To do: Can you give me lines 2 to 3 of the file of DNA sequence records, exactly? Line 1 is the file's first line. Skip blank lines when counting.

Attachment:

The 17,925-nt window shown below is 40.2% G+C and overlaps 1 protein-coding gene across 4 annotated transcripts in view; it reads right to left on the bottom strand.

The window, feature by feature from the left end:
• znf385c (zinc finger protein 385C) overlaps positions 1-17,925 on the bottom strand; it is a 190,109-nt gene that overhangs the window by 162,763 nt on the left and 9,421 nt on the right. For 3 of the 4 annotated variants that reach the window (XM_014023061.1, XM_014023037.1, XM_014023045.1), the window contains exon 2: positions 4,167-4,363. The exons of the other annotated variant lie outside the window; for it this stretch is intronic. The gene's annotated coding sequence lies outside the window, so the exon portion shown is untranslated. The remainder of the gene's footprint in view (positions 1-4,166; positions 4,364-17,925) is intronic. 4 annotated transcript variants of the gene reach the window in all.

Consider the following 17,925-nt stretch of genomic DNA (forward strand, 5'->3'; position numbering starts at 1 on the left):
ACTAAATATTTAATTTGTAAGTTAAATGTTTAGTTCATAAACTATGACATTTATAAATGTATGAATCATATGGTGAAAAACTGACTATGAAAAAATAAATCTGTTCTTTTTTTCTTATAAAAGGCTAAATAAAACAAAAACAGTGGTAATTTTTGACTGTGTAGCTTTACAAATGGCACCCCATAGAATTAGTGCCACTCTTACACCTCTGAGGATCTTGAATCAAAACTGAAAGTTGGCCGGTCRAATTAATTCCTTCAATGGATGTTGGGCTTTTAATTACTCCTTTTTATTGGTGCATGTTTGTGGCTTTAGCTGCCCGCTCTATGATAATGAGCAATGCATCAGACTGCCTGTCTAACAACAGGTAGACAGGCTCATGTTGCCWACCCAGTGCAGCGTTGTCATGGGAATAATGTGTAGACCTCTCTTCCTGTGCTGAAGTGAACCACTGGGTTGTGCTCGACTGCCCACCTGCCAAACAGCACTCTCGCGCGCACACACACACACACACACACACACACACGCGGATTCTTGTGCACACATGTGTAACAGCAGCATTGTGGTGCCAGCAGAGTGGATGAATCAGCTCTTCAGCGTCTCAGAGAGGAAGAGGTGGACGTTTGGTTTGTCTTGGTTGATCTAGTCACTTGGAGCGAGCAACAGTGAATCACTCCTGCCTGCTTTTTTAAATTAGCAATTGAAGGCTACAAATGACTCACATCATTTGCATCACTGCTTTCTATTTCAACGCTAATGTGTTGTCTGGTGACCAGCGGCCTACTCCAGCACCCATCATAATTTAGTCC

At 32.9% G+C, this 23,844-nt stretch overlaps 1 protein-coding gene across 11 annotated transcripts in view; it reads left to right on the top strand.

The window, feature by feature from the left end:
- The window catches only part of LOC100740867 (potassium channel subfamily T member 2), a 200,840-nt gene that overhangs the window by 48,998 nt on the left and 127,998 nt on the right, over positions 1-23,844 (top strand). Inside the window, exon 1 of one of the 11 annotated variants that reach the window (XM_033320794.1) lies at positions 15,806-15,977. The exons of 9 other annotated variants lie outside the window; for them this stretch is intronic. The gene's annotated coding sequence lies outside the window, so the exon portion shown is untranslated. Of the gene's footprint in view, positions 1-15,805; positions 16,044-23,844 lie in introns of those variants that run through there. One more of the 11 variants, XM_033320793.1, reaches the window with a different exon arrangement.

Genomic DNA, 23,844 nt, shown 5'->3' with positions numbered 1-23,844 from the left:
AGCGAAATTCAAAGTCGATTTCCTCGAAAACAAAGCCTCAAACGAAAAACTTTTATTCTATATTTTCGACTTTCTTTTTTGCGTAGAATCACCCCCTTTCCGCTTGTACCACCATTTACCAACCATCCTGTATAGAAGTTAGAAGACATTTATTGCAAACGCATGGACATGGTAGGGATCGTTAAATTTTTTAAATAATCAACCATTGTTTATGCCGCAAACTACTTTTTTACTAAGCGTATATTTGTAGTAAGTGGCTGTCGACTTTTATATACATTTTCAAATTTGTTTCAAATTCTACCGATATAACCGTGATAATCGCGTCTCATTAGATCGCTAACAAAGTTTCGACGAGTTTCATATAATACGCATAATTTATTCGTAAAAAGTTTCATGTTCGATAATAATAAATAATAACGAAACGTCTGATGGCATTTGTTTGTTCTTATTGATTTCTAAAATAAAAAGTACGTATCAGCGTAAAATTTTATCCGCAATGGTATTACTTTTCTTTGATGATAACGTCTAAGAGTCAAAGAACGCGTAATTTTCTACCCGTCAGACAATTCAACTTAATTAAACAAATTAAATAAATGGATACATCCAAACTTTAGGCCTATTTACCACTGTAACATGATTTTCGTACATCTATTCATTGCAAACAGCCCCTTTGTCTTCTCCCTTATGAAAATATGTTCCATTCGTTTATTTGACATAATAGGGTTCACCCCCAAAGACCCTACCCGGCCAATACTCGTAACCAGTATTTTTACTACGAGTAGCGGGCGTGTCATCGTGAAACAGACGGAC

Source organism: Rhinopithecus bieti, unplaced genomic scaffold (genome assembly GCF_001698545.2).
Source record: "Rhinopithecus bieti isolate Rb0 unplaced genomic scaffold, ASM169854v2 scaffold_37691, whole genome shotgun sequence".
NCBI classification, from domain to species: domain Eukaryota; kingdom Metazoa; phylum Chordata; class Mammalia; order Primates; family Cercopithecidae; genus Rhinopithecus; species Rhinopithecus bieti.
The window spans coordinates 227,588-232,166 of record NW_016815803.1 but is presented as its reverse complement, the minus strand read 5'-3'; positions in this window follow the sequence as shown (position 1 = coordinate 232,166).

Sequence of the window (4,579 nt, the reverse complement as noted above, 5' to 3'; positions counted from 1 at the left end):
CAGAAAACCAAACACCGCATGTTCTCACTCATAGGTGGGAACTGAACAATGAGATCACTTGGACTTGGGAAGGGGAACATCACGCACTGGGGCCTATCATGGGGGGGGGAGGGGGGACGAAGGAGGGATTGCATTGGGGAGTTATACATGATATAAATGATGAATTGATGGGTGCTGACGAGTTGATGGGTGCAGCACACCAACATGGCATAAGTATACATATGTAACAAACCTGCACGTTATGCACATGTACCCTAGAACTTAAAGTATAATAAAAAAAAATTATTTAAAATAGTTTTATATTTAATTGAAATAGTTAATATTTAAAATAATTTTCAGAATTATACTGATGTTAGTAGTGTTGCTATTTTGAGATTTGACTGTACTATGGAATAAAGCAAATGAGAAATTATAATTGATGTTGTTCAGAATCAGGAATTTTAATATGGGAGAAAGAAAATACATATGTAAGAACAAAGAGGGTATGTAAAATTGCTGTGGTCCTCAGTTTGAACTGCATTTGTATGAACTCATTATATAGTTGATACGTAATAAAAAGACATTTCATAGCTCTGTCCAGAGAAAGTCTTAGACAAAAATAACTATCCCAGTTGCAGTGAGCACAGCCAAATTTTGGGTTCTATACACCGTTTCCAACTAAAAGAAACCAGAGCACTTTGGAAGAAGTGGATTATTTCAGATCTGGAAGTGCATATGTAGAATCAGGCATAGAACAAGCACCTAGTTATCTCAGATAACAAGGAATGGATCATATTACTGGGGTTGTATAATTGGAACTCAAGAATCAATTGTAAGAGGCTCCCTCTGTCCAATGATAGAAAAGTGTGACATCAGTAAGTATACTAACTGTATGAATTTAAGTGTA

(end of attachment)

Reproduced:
The window, feature by feature from the left end:
• znf385c (zinc finger protein 385C) overlaps positions 1-17,925 on the bottom strand; it is a 190,109-nt gene that overhangs the window by 162,763 nt on the left and 9,421 nt on the right. For 3 of the 4 annotated variants that reach the window (XM_014023061.1, XM_014023037.1, XM_014023045.1), the window contains exon 2: positions 4,167-4,363. The exons of the other annotated variant lie outside the window; for it this stretch is intronic. The gene's annotated coding sequence lies outside the window, so the exon portion shown is untranslated. The remainder of the gene's footprint in view (positions 1-4,166; positions 4,364-17,925) is intronic. 4 annotated transcript variants of the gene reach the window in all.